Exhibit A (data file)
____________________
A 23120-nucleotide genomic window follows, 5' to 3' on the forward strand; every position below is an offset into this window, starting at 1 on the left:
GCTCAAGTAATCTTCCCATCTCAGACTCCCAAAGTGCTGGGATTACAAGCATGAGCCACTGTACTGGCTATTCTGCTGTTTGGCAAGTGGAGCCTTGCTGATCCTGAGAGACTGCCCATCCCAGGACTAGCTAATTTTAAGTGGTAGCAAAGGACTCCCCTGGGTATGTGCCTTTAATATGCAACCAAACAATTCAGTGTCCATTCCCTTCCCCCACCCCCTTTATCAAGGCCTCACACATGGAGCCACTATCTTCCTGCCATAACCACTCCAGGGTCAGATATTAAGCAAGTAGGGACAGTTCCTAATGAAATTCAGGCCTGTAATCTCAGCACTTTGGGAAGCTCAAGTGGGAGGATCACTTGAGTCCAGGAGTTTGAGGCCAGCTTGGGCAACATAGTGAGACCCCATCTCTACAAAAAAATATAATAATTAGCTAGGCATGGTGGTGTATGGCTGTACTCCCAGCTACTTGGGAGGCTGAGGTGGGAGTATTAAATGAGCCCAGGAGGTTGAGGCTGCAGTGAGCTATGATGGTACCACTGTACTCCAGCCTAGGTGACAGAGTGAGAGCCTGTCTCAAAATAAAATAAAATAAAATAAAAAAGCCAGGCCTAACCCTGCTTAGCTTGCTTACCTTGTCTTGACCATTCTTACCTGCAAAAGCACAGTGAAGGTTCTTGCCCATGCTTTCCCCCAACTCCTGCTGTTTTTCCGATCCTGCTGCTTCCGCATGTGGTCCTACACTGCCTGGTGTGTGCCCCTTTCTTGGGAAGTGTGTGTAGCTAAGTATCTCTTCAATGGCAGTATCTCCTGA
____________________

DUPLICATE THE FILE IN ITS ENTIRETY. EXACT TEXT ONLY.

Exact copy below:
A 23120-nucleotide genomic window follows, 5' to 3' on the forward strand; every position below is an offset into this window, starting at 1 on the left:
GCTCAAGTAATCTTCCCATCTCAGACTCCCAAAGTGCTGGGATTACAAGCATGAGCCACTGTACTGGCTATTCTGCTGTTTGGCAAGTGGAGCCTTGCTGATCCTGAGAGACTGCCCATCCCAGGACTAGCTAATTTTAAGTGGTAGCAAAGGACTCCCCTGGGTATGTGCCTTTAATATGCAACCAAACAATTCAGTGTCCATTCCCTTCCCCCACCCCCTTTATCAAGGCCTCACACATGGAGCCACTATCTTCCTGCCATAACCACTCCAGGGTCAGATATTAAGCAAGTAGGGACAGTTCCTAATGAAATTCAGGCCTGTAATCTCAGCACTTTGGGAAGCTCAAGTGGGAGGATCACTTGAGTCCAGGAGTTTGAGGCCAGCTTGGGCAACATAGTGAGACCCCATCTCTACAAAAAAATATAATAATTAGCTAGGCATGGTGGTGTATGGCTGTACTCCCAGCTACTTGGGAGGCTGAGGTGGGAGTATTAAATGAGCCCAGGAGGTTGAGGCTGCAGTGAGCTATGATGGTACCACTGTACTCCAGCCTAGGTGACAGAGTGAGAGCCTGTCTCAAAATAAAATAAAATAAAATAAAAAAGCCAGGCCTAACCCTGCTTAGCTTGCTTACCTTGTCTTGACCATTCTTACCTGCAAAAGCACAGTGAAGGTTCTTGCCCATGCTTTCCCCCAACTCCTGCTGTTTTTCCGATCCTGCTGCTTCCGCATGTGGTCCTACACTGCCTGGTGTGTGCCCCTTTCTTGGGAAGTGTGTGTAGCTAAGTATCTCTTCAATGGCAGTATCTCCTGA